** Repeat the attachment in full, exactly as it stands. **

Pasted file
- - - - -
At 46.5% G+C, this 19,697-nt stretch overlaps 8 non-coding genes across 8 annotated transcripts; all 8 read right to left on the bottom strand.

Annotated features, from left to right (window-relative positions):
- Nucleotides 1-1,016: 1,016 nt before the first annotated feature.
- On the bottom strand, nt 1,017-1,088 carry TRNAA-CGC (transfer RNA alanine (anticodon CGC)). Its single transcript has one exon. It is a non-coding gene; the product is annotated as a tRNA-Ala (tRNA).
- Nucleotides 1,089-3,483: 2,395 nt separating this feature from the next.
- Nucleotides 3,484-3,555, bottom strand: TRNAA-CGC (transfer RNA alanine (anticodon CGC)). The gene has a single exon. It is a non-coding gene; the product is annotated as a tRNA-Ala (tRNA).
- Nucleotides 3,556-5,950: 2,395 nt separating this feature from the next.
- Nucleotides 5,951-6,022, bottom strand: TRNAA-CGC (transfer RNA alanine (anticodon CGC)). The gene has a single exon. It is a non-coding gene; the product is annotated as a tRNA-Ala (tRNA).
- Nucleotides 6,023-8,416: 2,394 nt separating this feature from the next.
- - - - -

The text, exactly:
At 46.5% G+C, this 19,697-nt stretch overlaps 8 non-coding genes across 8 annotated transcripts; all 8 read right to left on the bottom strand.

Annotated features, from left to right (window-relative positions):
- Nucleotides 1-1,016: 1,016 nt before the first annotated feature.
- On the bottom strand, nt 1,017-1,088 carry TRNAA-CGC (transfer RNA alanine (anticodon CGC)). Its single transcript has one exon. It is a non-coding gene; the product is annotated as a tRNA-Ala (tRNA).
- Nucleotides 1,089-3,483: 2,395 nt separating this feature from the next.
- Nucleotides 3,484-3,555, bottom strand: TRNAA-CGC (transfer RNA alanine (anticodon CGC)). The gene has a single exon. It is a non-coding gene; the product is annotated as a tRNA-Ala (tRNA).
- Nucleotides 3,556-5,950: 2,395 nt separating this feature from the next.
- Nucleotides 5,951-6,022, bottom strand: TRNAA-CGC (transfer RNA alanine (anticodon CGC)). The gene has a single exon. It is a non-coding gene; the product is annotated as a tRNA-Ala (tRNA).
- Nucleotides 6,023-8,416: 2,394 nt separating this feature from the next.